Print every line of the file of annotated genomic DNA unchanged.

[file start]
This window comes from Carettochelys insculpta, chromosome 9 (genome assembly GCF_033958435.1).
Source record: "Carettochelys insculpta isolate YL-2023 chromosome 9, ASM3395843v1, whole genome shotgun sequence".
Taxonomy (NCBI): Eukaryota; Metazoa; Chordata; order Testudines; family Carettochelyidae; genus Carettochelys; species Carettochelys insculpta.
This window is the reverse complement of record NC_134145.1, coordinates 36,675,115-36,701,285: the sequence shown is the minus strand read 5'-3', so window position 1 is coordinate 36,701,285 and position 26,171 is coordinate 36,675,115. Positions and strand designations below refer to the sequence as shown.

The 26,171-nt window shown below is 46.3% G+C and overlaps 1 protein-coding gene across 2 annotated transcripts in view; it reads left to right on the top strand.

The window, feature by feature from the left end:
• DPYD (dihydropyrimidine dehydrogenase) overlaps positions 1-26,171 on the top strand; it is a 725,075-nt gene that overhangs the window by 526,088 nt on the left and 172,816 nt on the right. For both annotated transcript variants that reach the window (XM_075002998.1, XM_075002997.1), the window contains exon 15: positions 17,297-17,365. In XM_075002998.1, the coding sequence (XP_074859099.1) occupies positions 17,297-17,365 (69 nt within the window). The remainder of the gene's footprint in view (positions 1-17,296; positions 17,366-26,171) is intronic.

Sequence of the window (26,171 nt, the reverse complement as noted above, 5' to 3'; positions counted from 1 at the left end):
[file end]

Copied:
This window comes from Carettochelys insculpta, chromosome 9 (genome assembly GCF_033958435.1).
Source record: "Carettochelys insculpta isolate YL-2023 chromosome 9, ASM3395843v1, whole genome shotgun sequence".
Taxonomy (NCBI): Eukaryota; Metazoa; Chordata; order Testudines; family Carettochelyidae; genus Carettochelys; species Carettochelys insculpta.
This window is the reverse complement of record NC_134145.1, coordinates 36,675,115-36,701,285: the sequence shown is the minus strand read 5'-3', so window position 1 is coordinate 36,701,285 and position 26,171 is coordinate 36,675,115. Positions and strand designations below refer to the sequence as shown.

The 26,171-nt window shown below is 46.3% G+C and overlaps 1 protein-coding gene across 2 annotated transcripts in view; it reads left to right on the top strand.

The window, feature by feature from the left end:
• DPYD (dihydropyrimidine dehydrogenase) overlaps positions 1-26,171 on the top strand; it is a 725,075-nt gene that overhangs the window by 526,088 nt on the left and 172,816 nt on the right. For both annotated transcript variants that reach the window (XM_075002998.1, XM_075002997.1), the window contains exon 15: positions 17,297-17,365. In XM_075002998.1, the coding sequence (XP_074859099.1) occupies positions 17,297-17,365 (69 nt within the window). The remainder of the gene's footprint in view (positions 1-17,296; positions 17,366-26,171) is intronic.

Sequence of the window (26,171 nt, the reverse complement as noted above, 5' to 3'; positions counted from 1 at the left end):